Paul Horny, Longtime Farm Manager of Michigan’s Saginaw Valley Research & Extension Center, Talks About His Work & the Center’s Sugarbeet Role
Those 25 years were invested as farm manager of the 120-acre Saginaw Valley Bean and Beet Research Farm. Established by Michigan State University in 1971 and situated just a few miles west of Saginaw, the farm property was actually owned by the state’s sugarbeet and dry bean industry groups. For many years, it served as the primary location for MSU research on those two crops.
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Why the move? “We needed to make sure we were within the region where beets and beans were being grown,” Horny explains. As corn and soybean plantings expanded in that area, the Saginaw farm ended up outside the main beet- and dry bean growing region. Leaders in both commodities – as well as MSU – wanted to get the research facility much closer to the heart of their growing area – i.e., eastward into the “Thumb.”
That need was on the radar screen by the year 2000. The problem was to locate and purchase the new property. “The biggest challenge was to find a certain number of contiguous acres,” Horny recounts. “We were requiring at least 250 contiguous acres; and here in the Thumb, there still are a lot of farms in 80s and 40s. So there were very few large pieces of land available.” After several years, a suitable property was found – including, of course, an owner who simultaneously was willing to sell the acreage at a price acceptable to the university.
While the west-Saginaw farm was on a silty clay soil within a flood plain, the Frankenmuth one is a lighter loam – much more typical of what beet growers in the Thumb work with. “It’s a Tappan-Londo, which encompasses pretty much the majority of the Thumb,” Horny notes. “I would never wear out plow shares [at the Saginaw farm] because it had no sand; here, I get two years,” he quips.
Though the Saginaw research farm was owned by the bean and beet groups and leased to the university, the commodity groups donated proceeds from its sale to MSU – which in turn used those funds to help purchase the Frankenmuth farm. “So this is now a university-owned facility; but we still have the same partnership (with the beet and dry bean sectors) as we had before,” Horny observes.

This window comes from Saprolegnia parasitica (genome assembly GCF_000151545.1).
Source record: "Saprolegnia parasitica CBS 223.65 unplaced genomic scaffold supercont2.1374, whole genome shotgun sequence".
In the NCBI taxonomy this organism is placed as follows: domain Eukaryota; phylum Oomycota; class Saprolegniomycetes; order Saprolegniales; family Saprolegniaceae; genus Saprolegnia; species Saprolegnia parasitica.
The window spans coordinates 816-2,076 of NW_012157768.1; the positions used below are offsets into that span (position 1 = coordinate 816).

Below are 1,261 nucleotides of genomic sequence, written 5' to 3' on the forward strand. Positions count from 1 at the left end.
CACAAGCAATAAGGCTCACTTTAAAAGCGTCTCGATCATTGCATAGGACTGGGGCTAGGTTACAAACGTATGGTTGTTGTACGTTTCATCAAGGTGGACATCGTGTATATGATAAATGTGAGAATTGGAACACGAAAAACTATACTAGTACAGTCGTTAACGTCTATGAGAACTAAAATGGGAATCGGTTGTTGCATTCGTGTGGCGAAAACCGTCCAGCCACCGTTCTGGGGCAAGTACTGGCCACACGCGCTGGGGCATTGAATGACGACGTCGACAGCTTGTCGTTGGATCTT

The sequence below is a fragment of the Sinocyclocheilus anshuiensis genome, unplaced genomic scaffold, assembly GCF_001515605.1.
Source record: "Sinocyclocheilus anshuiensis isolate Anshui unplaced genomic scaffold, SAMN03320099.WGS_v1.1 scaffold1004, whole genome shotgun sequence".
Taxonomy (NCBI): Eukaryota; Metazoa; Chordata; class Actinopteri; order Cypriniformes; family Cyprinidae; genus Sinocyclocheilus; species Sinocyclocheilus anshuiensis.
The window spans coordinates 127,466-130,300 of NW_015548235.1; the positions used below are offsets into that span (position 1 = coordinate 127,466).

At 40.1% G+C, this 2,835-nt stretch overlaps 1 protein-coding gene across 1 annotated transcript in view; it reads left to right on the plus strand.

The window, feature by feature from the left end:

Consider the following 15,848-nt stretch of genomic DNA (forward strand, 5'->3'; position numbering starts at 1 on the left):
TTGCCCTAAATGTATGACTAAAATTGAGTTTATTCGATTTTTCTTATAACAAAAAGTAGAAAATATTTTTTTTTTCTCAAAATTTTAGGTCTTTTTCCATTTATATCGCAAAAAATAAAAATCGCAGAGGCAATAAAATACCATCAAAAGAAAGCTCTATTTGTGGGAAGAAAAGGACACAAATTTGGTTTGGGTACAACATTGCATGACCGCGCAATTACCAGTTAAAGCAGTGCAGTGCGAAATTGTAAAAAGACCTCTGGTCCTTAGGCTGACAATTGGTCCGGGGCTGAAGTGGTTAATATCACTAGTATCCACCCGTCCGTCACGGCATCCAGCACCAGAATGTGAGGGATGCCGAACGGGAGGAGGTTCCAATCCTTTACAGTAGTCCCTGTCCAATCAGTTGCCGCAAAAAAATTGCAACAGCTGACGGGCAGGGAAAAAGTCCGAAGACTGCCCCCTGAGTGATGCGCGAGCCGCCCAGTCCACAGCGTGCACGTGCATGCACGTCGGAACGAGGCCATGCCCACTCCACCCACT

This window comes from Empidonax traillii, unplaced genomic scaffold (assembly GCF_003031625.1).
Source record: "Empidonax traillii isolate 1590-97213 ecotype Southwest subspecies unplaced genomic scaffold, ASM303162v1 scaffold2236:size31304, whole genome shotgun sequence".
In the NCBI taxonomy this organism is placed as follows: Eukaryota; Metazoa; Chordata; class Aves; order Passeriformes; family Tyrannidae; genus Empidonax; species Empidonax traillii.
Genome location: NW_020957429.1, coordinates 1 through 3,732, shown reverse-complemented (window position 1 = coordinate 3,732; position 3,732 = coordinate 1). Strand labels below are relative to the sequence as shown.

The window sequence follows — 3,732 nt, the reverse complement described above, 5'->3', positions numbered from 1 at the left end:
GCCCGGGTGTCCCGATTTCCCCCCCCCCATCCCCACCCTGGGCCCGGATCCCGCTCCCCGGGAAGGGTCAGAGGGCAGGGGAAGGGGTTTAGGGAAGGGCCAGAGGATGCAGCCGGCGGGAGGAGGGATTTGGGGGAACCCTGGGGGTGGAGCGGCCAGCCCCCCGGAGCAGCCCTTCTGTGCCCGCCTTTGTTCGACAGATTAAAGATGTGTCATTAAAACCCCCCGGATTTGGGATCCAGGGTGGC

Horny’s role is that of facilitator. He and his crew get the plot ground prepared for planting; they fertilize, spray herbicides, fungicides and insecticides as needed; and they work with plot harvest and post-harvest tillage.
All that obviously involves extensive communication and coordination with the scientists conducting the various studies. “Anywhere from 20 to 40 researchers and technicians come up from campus (in East Lansing) in a given year,” he notes. “We support them.”
For Horny, that often translates into 12-hour days, six to seven days a week, during the growing season. He doesn't “own” this farm in the sense a farmer does; but the 30-year veteran of university farm management lives and breathes commitment to it. Like any farmer, he knows timeliness is everything; perhaps even more so, given the very meticulous nature of production research.
“The biggest challenge is getting it all to work at one time,” Horny affirms. “The coordination part of it can be extremely difficult. And like every farmer, I’m working with the weather. From March 1 through November 1, you’re nervous.
“In research, we try not to make any mistakes,” he continues. “We replicate for the mistakes that do occur. My goal is to be 100% ‘on’ every time. Yet we’re human, so mistakes do occur. But when someone gives you a lot of money to do work you can’t go back to them and say, ‘I screwed up. Will you give me more money next year?’ “So I think the reason we do so well here is that we give them (researchers, contractors) a product at the end that’s the best we can – every time.”
Much of what occurs at the research farm boils down to “discovery,” Horny points out. “We’ve always called this the ‘bug and blight farm,’ ” he muses, “because we’ll take a particular variety and run it through the whole process, for example, of inoculating disease on it, ‘give it this and give it that’ – and when it’s all done, we've taken one more step forward for the industry and the farmer.”
but we also need that next step, closer to the farmer.’
“It’s all fun!” Paul Horny responds when asked about the most enjoyable part of his job. “The coolest part is that I get to see everything first. Because of what goes on here – the testing, the product development – when anything new comes out, I've been among the first to see it in the field. Helping to implement that technology is a lot of fun.”
The Michigan Sugarbeet Advancement project, coordinated by Steve Poindexter, MSU senior sugarbeet extension educator, conducts a broad variety of field-scale trials in the region each year. The work carried out on the SVREC farm, Horny explains, is the small-plot predecessor of those Sugarbeet Advancement trials. “It’s all very complementary, though,” he emphasizes. “We obviously need the research that’s done here – but we also need that next step, closer to the farmer. It’s often easier for the farmer to relate when they see it on a larger scale, closer to their own situation.
“In the end, we’re all here to help the farmer.” — Don Lilleboe
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